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In the post-cold war era, new amorphous challenges to national and international security have emerged. These threats do not stem from the actions of clearly defined individual states but from diffuse issues that transcend sovereign borders and bear directly off the the effects of increasing globalization. Such “gray area” phenomena are redefining the nature and understanding of global stability, challenging policymakers to develop new, non-state-centered paradigms of security. This report focuses specifically on the threat posed by new and reemerging infectious diseases, providing a more comprehensive analysis of the security implications posed by pathogenic microorganisms than has been done to date. The study examines the impact of the HIV/AIDS epidemic in South Africa, highlighting this particular crisis as a graphic example of the devastating effects that infectious disease can have on virtually every aspect of a state’s functioning viability. It also makes a detailed analysis of the United States, delineating the threat posed by specific diseases, assessing the effectiveness of the existing public health infrastructure, and offering specific actions that can be taken to improve the country’s ability to meet this emerging challenge.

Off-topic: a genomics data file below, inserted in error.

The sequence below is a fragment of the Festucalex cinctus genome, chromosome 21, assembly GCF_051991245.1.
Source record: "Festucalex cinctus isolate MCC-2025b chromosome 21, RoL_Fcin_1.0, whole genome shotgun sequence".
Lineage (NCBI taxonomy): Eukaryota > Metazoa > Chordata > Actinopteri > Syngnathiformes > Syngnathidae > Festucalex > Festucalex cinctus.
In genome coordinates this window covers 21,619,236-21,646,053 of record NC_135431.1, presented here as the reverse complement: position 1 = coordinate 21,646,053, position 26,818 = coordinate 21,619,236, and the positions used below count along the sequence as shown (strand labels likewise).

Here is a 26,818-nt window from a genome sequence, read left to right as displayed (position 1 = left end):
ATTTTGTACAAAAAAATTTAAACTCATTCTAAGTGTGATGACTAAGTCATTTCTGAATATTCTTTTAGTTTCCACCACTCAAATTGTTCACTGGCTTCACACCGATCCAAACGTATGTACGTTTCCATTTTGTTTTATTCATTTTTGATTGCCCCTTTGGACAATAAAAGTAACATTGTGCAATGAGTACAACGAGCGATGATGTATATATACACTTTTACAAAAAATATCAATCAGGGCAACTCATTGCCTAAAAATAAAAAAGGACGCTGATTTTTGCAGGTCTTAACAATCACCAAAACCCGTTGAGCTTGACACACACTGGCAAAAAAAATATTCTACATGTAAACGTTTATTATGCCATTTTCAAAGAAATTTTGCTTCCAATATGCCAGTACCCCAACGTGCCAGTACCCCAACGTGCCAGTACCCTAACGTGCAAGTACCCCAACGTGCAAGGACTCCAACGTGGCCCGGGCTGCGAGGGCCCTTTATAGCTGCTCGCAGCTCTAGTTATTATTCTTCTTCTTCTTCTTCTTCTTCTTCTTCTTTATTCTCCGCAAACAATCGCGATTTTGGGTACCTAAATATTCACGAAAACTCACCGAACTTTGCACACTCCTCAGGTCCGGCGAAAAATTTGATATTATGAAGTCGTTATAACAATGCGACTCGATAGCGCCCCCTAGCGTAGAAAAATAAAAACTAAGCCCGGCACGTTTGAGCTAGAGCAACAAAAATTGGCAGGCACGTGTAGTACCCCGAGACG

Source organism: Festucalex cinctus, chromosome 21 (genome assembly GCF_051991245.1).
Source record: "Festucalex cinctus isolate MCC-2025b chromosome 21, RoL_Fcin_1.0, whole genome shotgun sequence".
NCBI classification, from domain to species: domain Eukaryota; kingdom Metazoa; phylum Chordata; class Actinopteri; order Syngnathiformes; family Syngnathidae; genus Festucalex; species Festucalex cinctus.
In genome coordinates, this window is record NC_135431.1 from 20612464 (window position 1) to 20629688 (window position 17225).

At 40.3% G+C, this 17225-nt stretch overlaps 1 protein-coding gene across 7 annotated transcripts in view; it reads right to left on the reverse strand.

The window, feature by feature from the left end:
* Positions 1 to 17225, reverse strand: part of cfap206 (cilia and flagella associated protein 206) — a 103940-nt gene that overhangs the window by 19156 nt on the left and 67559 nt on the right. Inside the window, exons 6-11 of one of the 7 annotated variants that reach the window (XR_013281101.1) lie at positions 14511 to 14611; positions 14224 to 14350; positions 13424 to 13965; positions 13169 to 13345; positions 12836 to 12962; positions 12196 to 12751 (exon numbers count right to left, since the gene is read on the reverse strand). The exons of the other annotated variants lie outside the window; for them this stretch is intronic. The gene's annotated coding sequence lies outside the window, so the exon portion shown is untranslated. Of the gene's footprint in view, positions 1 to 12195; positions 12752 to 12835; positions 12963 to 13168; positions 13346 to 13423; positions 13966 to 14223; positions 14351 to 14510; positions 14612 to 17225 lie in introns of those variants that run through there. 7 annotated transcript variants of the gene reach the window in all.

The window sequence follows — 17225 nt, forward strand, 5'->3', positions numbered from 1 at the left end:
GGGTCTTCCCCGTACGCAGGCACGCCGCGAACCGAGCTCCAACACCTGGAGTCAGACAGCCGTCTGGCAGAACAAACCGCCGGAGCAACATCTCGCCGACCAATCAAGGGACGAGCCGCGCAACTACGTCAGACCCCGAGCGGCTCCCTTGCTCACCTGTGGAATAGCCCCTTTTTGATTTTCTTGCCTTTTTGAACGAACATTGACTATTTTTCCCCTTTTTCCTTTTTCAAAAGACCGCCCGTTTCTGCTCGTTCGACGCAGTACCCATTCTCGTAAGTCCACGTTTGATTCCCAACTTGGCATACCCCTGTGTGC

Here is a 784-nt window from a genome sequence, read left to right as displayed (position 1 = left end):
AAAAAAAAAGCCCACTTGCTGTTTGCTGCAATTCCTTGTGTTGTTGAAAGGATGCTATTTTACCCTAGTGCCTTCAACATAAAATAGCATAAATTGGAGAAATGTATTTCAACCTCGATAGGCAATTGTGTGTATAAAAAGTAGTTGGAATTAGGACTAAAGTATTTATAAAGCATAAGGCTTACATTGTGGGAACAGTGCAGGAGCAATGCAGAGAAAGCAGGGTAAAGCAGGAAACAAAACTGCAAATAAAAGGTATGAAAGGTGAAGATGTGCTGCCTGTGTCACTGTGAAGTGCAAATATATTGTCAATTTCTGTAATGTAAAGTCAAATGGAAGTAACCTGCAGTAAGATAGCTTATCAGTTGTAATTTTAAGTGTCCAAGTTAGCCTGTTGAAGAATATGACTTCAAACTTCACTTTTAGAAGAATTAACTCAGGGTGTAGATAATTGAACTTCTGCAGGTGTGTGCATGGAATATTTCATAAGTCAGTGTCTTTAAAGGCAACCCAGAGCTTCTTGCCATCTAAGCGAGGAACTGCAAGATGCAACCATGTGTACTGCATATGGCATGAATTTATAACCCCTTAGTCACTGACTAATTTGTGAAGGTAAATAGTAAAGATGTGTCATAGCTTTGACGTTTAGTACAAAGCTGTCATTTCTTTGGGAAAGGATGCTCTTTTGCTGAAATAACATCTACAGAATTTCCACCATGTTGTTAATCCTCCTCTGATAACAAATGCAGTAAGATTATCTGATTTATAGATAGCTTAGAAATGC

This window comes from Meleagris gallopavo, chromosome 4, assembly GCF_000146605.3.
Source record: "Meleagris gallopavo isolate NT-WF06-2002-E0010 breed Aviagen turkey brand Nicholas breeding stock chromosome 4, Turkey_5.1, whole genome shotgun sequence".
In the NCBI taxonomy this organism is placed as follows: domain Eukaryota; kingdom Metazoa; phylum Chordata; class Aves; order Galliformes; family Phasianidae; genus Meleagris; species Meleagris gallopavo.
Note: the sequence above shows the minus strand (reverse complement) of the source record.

Table of Contents
All Prefatory Materials PDF
Disease and Human Security PDF
Factors Associated with the Increased Incidence and Spread of Infectious Diseases PDF
AIDS in South Africa: Extent, Implications, and Response PDF
U.S. Security and the Risk Posed by Infectious Diseases PDF
U.S. Capabilities to Counter Infectious Diseases PDF
Supplementary Materials PDF
"Brower and Chalk's book is a powerful and useful argument for the urgent need to integrate and streamline public health and national security strategies."
- Emerging Infectious Diseases
"The SARS virus is only the latest sign that infectious diseases truly are a global threat. With world travel so commonplace, concerns about the mysterious new illness went world-wide almost instantly. In 'The Global Threat of New and Reemerging Infectious Diseases', Jennifer Brower and Peter Chalk make the case that government officials need to put just as much focus on infectious diseases as they do on bioterrorism… The health risk from disease is widespread -- and as SARS shows, it's not something that can be contained within one nation's borders. Brower and Chalk's short book provides evidence that in this case we must both think and act globally. "